Hunting for the Birthplace of Tequila
Ancient Workings and Heavenly Pools in Tecuane Canyon
©2010 by John Pint
now even the casual visitor to Guadalajara has figured out that Tequila is not
the birthplace of tequila. After all, where does the Tequila Express take all
those tourists? Not to Tequila, but to Amatitán, thirteen kilometers closer. Now
Amatitán is the home of Herradura distillery which is old alright, but does not
lay claim to being the oldest. Where then should we look for the cradle that
gave birth to west Mexico’s world-famous inebriant?
Part of the old workings of El Tecuane Distillery, built in the early 1700s and possibly the oldest tequila factory anywhere. The area for cooking and grinding the agaves can be seen above, and below are 44 fermentation pots carved into the living rock.
Here, on a wide, flat spot, we peered down into the kind of oven used by the Indians to cook agave hearts before the Spaniards arrived. This is a deep pit lined with volcanic rocks. The Indians threw a mixture of agaves and red-hot rocks into the pit and covered it up. The cooked mezcal was then ground up using a people-powered millstone. The sweet juice trickled downhill to a lower mesa in which 44 fermentation pots were carved into the living rock. Each of these held about 3000 liters. The resulting alcoholic brew was then carried further downhill in buckets, to several stills, cooled by cold water channeled from a nearby spring.
Most sources say the technique of distillation was brought to the new world
by the Spaniards, but Don Rosario insisted the Indians had their own stills,
in which the steam condensed in cloths hanging above a pot of boiling
alcohol. “They wrung out these cloths and distilled that alcohol a second
time,” and one taste of this potent “vino mezcal,” as it was first known,
was, supposedly, what got the Spaniards into the tequila business.
This claim is backed up by the owner of Santa Rita, tequila historian Miguel Claudio Jiménez Vizcarra, who quotes from Domingo Lázaro de Arregui’s 1621 Description of New Galicia:
“The Mexcales are much like the maguey. Their root and the base of their spikes are roasted and eaten. In addition, when they are pressed, they exude a must, from which a liquor is distilled, clearer than water, stronger than aguardiente and of such good taste.”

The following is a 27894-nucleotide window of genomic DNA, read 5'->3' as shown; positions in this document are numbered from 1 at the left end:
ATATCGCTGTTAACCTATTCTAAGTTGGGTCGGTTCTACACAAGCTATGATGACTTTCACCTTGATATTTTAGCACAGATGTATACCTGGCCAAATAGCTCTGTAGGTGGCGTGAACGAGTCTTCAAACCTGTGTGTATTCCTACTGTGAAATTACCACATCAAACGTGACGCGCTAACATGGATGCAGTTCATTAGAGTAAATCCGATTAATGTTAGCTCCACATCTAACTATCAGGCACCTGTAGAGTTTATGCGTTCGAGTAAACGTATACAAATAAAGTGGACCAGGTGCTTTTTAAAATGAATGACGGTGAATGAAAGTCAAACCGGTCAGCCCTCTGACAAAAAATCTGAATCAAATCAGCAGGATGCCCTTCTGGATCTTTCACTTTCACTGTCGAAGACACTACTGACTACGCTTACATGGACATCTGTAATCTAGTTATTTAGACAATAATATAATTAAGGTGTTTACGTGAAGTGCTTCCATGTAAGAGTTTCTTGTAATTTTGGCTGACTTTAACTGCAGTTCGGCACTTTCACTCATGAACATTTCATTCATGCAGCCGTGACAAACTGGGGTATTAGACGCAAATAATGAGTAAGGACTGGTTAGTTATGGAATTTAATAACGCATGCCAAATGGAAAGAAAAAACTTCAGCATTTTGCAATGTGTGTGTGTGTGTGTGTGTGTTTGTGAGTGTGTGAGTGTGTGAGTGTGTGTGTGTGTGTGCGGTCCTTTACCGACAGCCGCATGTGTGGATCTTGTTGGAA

Whether the native Mexicans had developed their own stills, I can’t say, but
standing in the middle of 44 huge old fermentation pots carved out of rock, I
was definitely convinced that those Amatitán Indians (Tecuane was considered
part of Amatitán) were no amateurs when it came to alcoholic beverages.
A bit dazed after visiting the incredible Tecuane tequila workings, we headed back up the hill to the balneario to enquire about the Pools of Paradise.
Alas, the balneario has a rather seedy looking cement swimming pool filled with dirty water, which on Sundays is said to be jammed with people who come to enjoy a swim and a fish fry. This was obviously not the “natural, spring-fed pool” we were looking for, but the owner of the balneario, Señor Ricardo Ramirez immediately understood what we were talking about. “The pools you seek are the source of the water I use in my fish farm,” he explained, indicating a row of huge tanks in the distance, each one brimming with mojarras. “Would you like to take a look? There’s a path that leads from here right to the pools.”
I should have suspected what sort of path it was when Ricardo grabbed a machete and started swinging it. A few minutes later we were tiptoeing along the top of the slime-covered side wall of a channel filled with rushing water. “Watch out for that plant,” warned Ricardo. “We call that one La Quemadora (The Burner). It stings like crazy but you mustn’t scratch it. You just have to aguantar (endure the pain) for a minute or two and then it’s all over.” We also had to “aguantar” a rather long hike along the steep non-path until, dripping with sweat and covered with clinging plant parts and burrs, we arrived at Paradise.
There were two glorious pools surrounded by banana plants, mamey trees and rich jungly growth, with a couple of picturesque waterfalls thrown in for good measure. Colorful chachalaca birds frolicked overhead and…well, I’d better not go on because this little paradise is on the land of someone who wants no visitors, having been “burned” again and again by people who leave the place strewn with garbage and worse. Oh well, I guess it’s in the nature of Paradise to be of difficult access, isn’t it?
Susy Pint Meditating at the Paradise Pool
By the way, when we mentioned to Ricardo that the blue agave is supposed to have originated in Santa Rosa Canyon, he corrected us. “No, that’s not true,” he said. “The blue tequila agave actually comes from this very valley, right here.” Something tells me we have not heard the last of El Tecuane.
Watch a three-minute
of El Tecuane on Youtube.
How to get there
Drive west out Guadalajara toward Nogales. When you reach the town of Amatitán, turn right just before the first overhead footbridge across the highway. Take this road, signposted “El Salvador,” four kilometers north. Turn right at the Tecuane Balneario sign. Whenever you see forks or turnoffs, stick to the main cobblestone road. After only one kilometer you will come to the magnificent canyon view. Three kilometers from the El Salvador road, you come to the only major fork in this itinerary. Bear right. After one more kilometer you’ll be at the Santa Rita Distillery and just below, the ruins of Taberna Tecuane. Driving time from the Guadalajara Periférico to the old tequila workings: just over one hour.